Gluten Free – How Can That Be?

Wdscn1486e all remember the day a doctor told us to eat a gluten free diet.  In my case, it was just before Christmas.  I did a bit of research about what gluten was, but distinctly remember telling a friend, “that it can’t mean not having any gluten or wheat, that didn’t seem possible – he must just mean you have to count it or something”.  I was wrong, and after dabbling with gluten free for a few days, gluten did me in on New Year’s Eve.

If you have been told you have celiac disease, or are gluten intolerant or maybe have irritable bowel syndrome, or another digestive issue and you should be eating a gluten free diet, it means NO GLUTEN.  It’s a difficult concept in our day and age, with so much choice out there in yummy ready to eat foods (note, I didn’t say healthy ready to eat foods).

Gluten – we all have a definition in our minds as to what gluten is.  We’ve researched on the internet and asked other people.  We expect that when asking a medical professional, we’ll get the most accurate answer.  You may be surprised to hear an accurate answer from a trained baker or chef.  Gluten is the part of wheat that makes the grain strong and elastic.  We’ve all seen when a bread maker is taking the dough and punching it, then using their hands to knead it, or pull at it.  This action aligns the gluten in the dough and makes the dough strong.  Too much kneading will develop the gluten too much and cause the bread or dough to be tough.  The gluten is the strength, or glue that keeps the dough stuck together as it rises and bakes, then makes the final product hold together nicely, and even be resistant when you try and pull it apart.  These are properties of food that a baker and chef know very well.  As a consumer, this is your ideal of any bakery product.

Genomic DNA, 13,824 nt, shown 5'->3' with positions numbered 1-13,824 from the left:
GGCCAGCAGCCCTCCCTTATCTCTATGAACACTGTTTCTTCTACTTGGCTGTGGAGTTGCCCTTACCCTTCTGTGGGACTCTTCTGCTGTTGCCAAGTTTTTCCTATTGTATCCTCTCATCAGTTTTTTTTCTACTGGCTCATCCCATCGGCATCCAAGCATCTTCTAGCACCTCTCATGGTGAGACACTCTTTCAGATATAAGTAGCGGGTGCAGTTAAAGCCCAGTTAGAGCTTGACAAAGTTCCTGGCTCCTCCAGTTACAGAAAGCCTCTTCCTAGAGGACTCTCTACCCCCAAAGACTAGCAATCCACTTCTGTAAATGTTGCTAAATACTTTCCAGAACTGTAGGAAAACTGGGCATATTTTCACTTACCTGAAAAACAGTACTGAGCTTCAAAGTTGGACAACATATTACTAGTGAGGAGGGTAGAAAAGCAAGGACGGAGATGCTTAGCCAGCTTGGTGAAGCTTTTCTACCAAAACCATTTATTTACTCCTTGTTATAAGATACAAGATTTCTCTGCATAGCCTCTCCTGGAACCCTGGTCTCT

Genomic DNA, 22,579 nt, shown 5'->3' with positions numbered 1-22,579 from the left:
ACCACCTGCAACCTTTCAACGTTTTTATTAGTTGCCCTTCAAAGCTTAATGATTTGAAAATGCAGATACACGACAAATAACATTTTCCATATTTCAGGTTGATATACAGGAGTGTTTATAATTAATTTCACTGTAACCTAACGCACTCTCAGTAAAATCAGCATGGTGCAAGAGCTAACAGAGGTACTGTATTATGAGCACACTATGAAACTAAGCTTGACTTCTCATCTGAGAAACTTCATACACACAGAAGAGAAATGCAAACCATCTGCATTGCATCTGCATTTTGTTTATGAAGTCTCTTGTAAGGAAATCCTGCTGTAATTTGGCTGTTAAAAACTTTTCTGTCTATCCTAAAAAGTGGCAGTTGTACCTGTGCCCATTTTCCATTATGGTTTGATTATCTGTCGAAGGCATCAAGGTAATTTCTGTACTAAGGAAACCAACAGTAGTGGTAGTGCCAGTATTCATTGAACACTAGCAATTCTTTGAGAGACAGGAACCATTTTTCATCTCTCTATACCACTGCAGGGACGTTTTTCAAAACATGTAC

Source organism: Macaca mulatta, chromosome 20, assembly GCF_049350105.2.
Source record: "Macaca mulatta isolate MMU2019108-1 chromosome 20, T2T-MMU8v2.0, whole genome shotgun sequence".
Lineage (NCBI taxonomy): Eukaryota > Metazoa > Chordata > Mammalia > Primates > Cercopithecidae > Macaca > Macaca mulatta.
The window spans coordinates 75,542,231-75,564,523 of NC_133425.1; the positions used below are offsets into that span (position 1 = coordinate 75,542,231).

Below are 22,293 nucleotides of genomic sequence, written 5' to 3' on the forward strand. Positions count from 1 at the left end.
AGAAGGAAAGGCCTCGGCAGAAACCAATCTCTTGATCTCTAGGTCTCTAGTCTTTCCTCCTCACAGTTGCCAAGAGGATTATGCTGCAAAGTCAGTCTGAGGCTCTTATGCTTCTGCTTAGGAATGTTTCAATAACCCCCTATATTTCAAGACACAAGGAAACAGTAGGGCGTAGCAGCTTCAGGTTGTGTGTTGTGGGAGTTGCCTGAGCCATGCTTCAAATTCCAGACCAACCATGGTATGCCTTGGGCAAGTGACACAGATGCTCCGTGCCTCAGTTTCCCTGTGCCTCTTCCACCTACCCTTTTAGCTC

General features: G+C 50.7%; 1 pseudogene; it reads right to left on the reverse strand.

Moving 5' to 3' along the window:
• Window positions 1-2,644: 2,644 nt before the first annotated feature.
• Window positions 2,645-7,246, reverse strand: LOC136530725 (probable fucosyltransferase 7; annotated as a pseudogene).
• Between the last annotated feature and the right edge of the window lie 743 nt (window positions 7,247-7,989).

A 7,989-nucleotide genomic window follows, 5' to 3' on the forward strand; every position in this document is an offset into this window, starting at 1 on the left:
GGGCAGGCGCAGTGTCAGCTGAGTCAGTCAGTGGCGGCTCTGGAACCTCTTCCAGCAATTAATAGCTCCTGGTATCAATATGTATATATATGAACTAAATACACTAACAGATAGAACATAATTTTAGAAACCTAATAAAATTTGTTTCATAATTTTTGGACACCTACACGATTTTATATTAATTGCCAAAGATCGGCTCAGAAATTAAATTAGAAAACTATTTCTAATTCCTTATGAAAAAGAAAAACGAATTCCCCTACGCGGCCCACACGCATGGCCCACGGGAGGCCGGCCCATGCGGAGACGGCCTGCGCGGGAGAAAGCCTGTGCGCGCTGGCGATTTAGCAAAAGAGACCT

If you have celiac disease, and to a lesser extent some of the other conditions mentioned, gluten is poison to your body.  Gluten causes a reaction in the body that is described as an autoimmune reaction by doctors.  I describe it as your body fighting itself.  The gluten is identified by your gut as a poison, then a series of events begin to take place to fend off the poison.  The end result to you is pain, maybe diarrhea, maybe constipation, maybe cramping and tenderness in your abdominal area.  The only treatment for celiac disease is a strict gluten free diet – NO poison.  For some other conditions, a diet low in gluten may be enough to get relief, but you should always start by cutting gluten out completely. Easier said than done.

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